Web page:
||Pious words will not eradicate poverty, says G-77 Chairman at Microcredit Summit
WASHINGTON, Feb 2 (G-77/IPS) Addressing the Micro-Credit Summit, the chairman of the Group of 77 Ambassador Daudi Mwakawago of Tanzania called for concrete actions to empower the one billion poverty-stricken people to help themselves out of their misery.
The world, he said, is endowed with resources and riches which, if properly directed, could wipe out the scourge.
Pious words or lofty declarations will not alleviate the plight of the poor people. What is needed are concrete actions which will empower them to help themselves, he added in a message addressed to the Microcredit Summit.
It is against this background, he said, that the Group of 77 views the Summit as an important milestone in addressing seriously the menace of poverty in the 20th century.
In the Group of 77, we view the Summit as providing an enabling environment that will lead to many governments, U.N. agencies, NGOs, civil society and the private sector adapting the initiative to suit their policies and programmes, the chairman pointed out.
He also warned that as long as there are millions of poor people in this world, there can never be reasonable peace. For peace, he said, can only thrive where there is justice.
As we analyse the content of poverty in many countries, especially the least developed and Africa, the majority of the poor are women. And to make matters worse, all global efforts at restructuring of the economy has thrown more women out of the job market. Hence the term the feminisation of poverty, he added.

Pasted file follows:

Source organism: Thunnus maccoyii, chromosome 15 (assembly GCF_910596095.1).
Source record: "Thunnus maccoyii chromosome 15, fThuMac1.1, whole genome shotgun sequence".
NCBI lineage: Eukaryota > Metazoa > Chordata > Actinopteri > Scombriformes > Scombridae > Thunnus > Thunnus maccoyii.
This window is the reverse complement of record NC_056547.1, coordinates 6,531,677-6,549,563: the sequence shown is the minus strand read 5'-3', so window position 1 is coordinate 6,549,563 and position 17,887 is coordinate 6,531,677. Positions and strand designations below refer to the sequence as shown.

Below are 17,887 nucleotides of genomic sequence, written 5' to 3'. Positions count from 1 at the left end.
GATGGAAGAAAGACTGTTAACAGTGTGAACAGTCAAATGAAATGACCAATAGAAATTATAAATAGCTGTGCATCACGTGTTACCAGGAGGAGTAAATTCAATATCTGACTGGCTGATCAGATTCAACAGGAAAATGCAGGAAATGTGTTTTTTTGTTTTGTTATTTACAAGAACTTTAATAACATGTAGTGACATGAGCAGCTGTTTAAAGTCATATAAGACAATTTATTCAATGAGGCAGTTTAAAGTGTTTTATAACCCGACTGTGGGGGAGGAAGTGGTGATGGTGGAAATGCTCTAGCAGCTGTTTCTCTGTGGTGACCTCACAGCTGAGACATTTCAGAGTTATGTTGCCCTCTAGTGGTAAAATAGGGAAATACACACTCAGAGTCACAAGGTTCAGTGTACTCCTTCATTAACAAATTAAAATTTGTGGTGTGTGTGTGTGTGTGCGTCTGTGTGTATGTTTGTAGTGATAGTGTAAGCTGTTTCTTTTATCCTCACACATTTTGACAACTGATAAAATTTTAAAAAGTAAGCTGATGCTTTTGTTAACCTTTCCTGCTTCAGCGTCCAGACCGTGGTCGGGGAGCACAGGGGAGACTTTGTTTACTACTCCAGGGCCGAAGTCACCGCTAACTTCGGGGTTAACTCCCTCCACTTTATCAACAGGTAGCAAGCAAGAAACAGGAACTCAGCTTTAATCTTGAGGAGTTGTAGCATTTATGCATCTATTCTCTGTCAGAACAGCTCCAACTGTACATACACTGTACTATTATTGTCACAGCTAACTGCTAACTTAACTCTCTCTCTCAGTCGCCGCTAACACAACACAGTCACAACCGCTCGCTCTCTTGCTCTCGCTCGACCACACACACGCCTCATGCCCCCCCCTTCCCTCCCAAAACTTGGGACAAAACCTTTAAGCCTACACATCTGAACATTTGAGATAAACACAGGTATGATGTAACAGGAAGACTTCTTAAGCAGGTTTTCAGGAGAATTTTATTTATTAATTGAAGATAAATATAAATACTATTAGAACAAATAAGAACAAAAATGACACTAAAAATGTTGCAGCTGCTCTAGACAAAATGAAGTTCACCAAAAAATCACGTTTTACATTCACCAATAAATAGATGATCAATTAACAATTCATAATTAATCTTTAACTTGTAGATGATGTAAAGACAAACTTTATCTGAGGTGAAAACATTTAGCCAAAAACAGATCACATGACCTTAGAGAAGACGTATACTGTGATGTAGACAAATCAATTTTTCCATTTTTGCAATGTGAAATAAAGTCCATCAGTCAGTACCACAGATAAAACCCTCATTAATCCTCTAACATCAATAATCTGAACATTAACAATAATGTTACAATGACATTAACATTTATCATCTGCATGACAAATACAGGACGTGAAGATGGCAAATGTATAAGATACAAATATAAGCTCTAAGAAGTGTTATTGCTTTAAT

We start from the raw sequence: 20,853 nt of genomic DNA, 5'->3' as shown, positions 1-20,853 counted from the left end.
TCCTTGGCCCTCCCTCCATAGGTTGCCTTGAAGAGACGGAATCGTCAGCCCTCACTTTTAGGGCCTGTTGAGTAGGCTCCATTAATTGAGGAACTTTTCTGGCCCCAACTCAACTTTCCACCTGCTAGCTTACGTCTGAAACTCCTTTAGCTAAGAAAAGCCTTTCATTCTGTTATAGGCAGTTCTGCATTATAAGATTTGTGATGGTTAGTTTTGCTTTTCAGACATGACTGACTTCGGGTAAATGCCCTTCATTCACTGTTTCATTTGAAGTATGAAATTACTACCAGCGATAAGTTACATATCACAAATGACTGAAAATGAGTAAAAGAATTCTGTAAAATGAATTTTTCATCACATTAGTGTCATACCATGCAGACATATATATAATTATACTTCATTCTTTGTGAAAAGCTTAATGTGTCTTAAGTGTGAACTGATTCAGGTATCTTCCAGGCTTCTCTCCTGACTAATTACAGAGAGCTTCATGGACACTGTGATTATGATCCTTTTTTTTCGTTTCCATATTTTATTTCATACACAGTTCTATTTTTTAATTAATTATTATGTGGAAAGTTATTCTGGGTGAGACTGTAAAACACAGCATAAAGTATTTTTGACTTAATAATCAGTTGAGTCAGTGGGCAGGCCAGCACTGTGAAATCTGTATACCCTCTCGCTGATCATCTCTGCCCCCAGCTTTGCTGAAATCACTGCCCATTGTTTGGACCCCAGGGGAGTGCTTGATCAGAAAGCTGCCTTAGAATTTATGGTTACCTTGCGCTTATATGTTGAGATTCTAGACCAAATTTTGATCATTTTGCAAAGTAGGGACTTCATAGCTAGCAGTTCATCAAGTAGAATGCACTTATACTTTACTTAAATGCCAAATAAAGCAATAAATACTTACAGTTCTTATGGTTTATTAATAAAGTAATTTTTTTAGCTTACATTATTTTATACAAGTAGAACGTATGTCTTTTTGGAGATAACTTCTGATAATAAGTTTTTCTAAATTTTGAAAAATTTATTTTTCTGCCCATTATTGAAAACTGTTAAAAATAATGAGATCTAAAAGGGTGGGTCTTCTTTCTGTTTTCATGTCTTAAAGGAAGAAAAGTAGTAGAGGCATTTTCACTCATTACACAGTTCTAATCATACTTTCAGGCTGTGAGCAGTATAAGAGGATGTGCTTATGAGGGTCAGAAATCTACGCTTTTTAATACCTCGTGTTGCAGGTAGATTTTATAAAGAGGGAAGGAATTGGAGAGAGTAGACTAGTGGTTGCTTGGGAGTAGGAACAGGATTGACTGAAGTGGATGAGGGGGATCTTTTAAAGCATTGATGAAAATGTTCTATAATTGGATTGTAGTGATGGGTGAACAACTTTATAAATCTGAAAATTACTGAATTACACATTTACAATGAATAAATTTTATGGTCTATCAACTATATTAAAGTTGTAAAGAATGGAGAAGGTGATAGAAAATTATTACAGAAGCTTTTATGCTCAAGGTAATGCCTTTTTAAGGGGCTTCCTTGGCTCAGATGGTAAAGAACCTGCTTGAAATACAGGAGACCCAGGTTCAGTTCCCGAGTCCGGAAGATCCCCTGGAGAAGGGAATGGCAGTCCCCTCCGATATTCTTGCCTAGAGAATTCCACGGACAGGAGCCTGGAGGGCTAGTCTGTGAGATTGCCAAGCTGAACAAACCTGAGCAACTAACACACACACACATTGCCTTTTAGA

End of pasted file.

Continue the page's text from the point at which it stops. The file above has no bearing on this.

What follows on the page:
The chairman also praised the Grameen Bank in Banngladesh which has been providing credit mostly to the poorer people of the country. The international community should create the environment for helping the poor to liberate themselves, he added.
Meanwhile Summit participants left Washington armed with a declaration heralding a decade-long strategy to accomplish a pivotal next step in the unleashing of human potential; and a plan of action calling for some 21.6 billion dollars in grants and loans for the worlds 100 million poorest families; and promises of help from politicians and aid agencies.
The heads of international agencies spoke of the need to redirect their programmes from charity to empowerment, as Inter-American Development Bank (IDB) president Enrique Iglesias put it. The IDB, he says, is committing some 500 million dollars over the next five years to the little bancitos.
United Nations Development Programme (UNDP) administrator James Gustave Speth launched MicroStart, which will provide 41 million dollars in capital grants and technical support to microfinance organisations, initially in some 25 countries.
But can microcredit reasonably be expected to do what Muhammad Yunus, founder of Bangladeshs Grameen Bank, says it will: send poverty to where it belongs, the museums?
Microcredit providers -- or practitioners -- say the Summits main weakness is that it does not provide them with the institutional arrangements to manage what happens from now on.
As a consequence, their small grassroots organisations will be left to negotiate individually with large donors whose financial clout likely will determine the future course of their movement.
There is no doubt the balance of political power favours the donors, says Thomas Joseph of India, director of the British charity Action Aids Ethiopia office.
Many donors will invest only in programmes that fit their political purposes and visions of microcredit, some practitioners fear -- regardless of local needs and realities.
This may be a particular problem as donors seek to rapidly expand microcredit as an attractive alternative to traditional aid programmes savaged by the budget axe. The notion that the poor should be self-reliant is gaining popularity as quickly as foreign aid and domestic welfare budgets are being cut in donor countries, summit participants noted.